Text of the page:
Eastwood is a historic neighborhood in the East End area of Houston, Texas, United States. Eastwood maintains Houston’s largest intact collection of Craftsman, Arts & Crafts, and Mission-style homes.
- 1 History
- 2 Cityscape
- 3 Revitalization (1998-2014)
- 4 Landmarks
- 5 Government and infrastructure
- 6 Parks and recreation
- 7 Education
- 8 Community Information
- 9 See also
- 10 References
- 11 Notes
- 12 External links
Eastwood is one of Houston’s first master-planned subdivisions. It was designed and developed in 1911 by William A. Wilson, who also developed Woodland Heights. The first lots went on sale in June 1912 and Eastwood was officially opened in September 1913.
The development was planned with paved streets, cement curbs and sidewalks, city water, gas, electricity, telephones and sanitary sewerage as well as terraced lots designed for natural drainage. One of the unique features of the neighborhood is the planned placement of live oak trees and sycamore trees.
Notable early residents
The first residents were young entrepreneurs in the city, business owners and management. By October 1913, Eastwood was hailed by The Houston Daily Post as a “model suburb, one of the most convenient, attractive and beautiful homesite additions in the city of Houston." Its reputation as one of Houston's rising preeminent suburban neighborhoods attracted wealthy and notable residents, including:
- Howard Tellepsen, former president of Tellepsen Builders
- Charles L. Bering, owner of Bering's Hardware
- Ira G. Bond
- March Culmore, President of the Sam Houston Trust Co.
Howard Hughes is believed to have lived for a brief period with his aunt on McKinney Street while he was building an airplane in a garage on nearby Eastwood Street, in addition to his oil-drilling machinery manufacturing business, the Hughes Tool Company, which moved to 5425 Polk Street in the 1940s.
The homes built in Eastwood were custom homes reflecting the early 20th century fondness for Craftsman, Arts & Crafts, American Foursquare and Mission styles of architecture. Today, Eastwood has Houston’s largest intact collections of Craftsman, Arts & Crafts, and Mission-style homes. Prairie-style influences, which was born out of the Arts and Crafts movement, can be seen in some houses.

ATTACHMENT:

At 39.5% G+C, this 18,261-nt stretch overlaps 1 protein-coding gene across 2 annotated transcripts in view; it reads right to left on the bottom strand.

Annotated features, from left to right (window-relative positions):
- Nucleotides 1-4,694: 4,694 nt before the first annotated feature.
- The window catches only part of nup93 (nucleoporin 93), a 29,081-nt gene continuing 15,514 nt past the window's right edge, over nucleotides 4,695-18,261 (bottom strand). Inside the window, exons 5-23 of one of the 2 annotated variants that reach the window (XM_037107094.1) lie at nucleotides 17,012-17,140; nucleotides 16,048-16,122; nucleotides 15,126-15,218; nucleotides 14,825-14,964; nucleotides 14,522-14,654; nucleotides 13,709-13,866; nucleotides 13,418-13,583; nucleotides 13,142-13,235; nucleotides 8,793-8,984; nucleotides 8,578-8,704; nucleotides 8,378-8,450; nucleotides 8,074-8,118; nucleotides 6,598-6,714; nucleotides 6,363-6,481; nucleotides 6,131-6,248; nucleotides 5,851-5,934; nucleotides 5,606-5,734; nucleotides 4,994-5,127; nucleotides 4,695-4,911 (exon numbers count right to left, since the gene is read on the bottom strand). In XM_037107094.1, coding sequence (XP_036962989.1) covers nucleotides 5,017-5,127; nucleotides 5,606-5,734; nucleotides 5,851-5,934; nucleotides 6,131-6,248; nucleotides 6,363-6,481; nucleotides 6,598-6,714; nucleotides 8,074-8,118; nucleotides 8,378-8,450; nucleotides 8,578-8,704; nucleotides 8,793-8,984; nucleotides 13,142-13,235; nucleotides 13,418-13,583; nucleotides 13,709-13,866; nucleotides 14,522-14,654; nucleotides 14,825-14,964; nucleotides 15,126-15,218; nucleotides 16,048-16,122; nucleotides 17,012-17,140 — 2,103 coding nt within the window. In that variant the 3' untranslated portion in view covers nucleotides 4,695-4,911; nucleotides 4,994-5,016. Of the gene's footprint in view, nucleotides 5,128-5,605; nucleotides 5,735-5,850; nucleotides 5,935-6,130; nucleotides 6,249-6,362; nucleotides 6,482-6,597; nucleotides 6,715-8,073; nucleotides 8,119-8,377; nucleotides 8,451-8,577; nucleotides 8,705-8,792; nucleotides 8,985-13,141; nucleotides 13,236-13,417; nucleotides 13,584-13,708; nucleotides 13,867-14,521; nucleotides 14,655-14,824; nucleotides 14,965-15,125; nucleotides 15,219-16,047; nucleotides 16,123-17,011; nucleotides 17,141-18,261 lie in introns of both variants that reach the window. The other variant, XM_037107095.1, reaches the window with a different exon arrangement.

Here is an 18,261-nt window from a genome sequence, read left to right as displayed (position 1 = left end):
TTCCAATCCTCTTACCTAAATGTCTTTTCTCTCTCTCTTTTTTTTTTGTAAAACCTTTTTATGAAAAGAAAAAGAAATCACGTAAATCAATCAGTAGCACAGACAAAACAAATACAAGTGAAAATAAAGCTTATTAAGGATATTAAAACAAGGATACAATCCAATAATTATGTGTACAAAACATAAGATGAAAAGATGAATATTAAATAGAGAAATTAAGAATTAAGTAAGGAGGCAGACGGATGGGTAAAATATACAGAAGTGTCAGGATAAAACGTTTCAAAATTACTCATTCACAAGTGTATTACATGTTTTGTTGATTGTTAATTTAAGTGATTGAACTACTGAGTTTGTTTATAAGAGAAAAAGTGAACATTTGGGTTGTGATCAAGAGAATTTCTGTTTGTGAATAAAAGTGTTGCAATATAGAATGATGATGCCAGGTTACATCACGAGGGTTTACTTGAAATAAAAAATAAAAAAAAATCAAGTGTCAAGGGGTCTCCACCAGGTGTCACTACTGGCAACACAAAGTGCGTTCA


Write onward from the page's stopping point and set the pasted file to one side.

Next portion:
In October 1996 the neighborhood held its first Eastwood Home Tour. The annual tours have been held every October through 2014.
Eastwood is in proximity to Minute Maid Park (formerly Enron Field and Astros Field) and Downtown Houston. YuShan Chang, author of Newcomer's Handbook Neighborhood Guide: Dallas-Fort Worth, Houston, and Austin, said that Eastwood is in proximity to "the city's major sports venues, fine arts district, and nightlife."
At a later point Eastwood was "characterized by graffiti, abandoned buildings, and blight". In 1997, Lori Rodriguez of the Houston Chronicle said that it is "considered a forerunner of today's planned communities.". However, it wasn't until 1998 that a revitalization of the area commenced.
Between 1998 and 2013 the price per square foot of the Eastwood subdivision more than doubled — jumping from $55.75 per square foot to $117.46 in 2013.
It continues to evolve into a "lovely neighborhood that is aesthetically on par with some of Houston's esteemed residential areas" that is attracting young families, single professionals, and couples who restored the older houses. Many people who find houses in the Houston Heights and Montrose unaffordable opt to buy in Eastwood. Chang said that Eastwood was "a good option for those desiring to live in a close-knit neighborhood with the grace, history, and character of the Heights, but without the price tag". However with high demand and sale prices on the rise, Eastwood has been developing a reputation as "the new Heights."
Eastwood is home to Tlaquepaque Plaza, a shopping center originally named the Eastwood Shopping Center. It opened in 1929 and was given its current name in 2004.
Government and infrastructure
Eastwood is served by the following elected officials: Texas District 145 - Carol Alvarado; United States Congressional District 29 - Gene Green; United States Senator - Kay Bailey Hutchinson; United States Senator - John Cornyn
The Houston Fire Department operates Station 18 East End, in Fire District 20, along Telephone Road and in Eastwood. In 1925 Station 18 opened at the 4400 Block of Walker while its permanent facility was being constructed. The station moved to its permanent facility at 619 Telephone Road on July 7, 1926. In 1976 the station moved to the former Station 24 facility while the new Station 18 was being built along Telephone Road. In 1980 the station moved to its new permanent location. In 2001 Tropical Storm Allison damaged the station, so it was temporarily closed. Fire Station 18 re-opened in 2002. The station was underwent a minor renovation in January 2008.
Parks and recreation